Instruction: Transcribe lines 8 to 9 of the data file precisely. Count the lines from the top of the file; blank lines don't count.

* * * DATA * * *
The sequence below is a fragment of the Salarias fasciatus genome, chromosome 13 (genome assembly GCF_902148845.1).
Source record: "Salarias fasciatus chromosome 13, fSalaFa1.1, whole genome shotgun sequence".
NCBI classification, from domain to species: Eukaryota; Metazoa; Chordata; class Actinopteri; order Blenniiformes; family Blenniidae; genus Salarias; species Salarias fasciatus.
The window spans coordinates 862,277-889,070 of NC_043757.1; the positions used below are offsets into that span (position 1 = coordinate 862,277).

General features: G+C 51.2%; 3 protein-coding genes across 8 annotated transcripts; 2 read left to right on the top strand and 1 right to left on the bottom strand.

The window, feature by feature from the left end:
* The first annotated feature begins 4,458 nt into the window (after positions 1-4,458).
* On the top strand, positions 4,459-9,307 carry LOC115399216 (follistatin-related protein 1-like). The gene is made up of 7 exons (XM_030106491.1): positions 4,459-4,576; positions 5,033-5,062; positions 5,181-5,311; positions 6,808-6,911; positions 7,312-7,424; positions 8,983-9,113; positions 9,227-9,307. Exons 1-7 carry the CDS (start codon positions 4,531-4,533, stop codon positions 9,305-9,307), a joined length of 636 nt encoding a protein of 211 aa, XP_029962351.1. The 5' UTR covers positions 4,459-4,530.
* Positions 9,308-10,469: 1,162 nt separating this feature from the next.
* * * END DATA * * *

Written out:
* On the top strand, positions 4,459-9,307 carry LOC115399216 (follistatin-related protein 1-like). The gene is made up of 7 exons (XM_030106491.1): positions 4,459-4,576; positions 5,033-5,062; positions 5,181-5,311; positions 6,808-6,911; positions 7,312-7,424; positions 8,983-9,113; positions 9,227-9,307. Exons 1-7 carry the CDS (start codon positions 4,531-4,533, stop codon positions 9,305-9,307), a joined length of 636 nt encoding a protein of 211 aa, XP_029962351.1. The 5' UTR covers positions 4,459-4,530.
* Positions 9,308-10,469: 1,162 nt separating this feature from the next.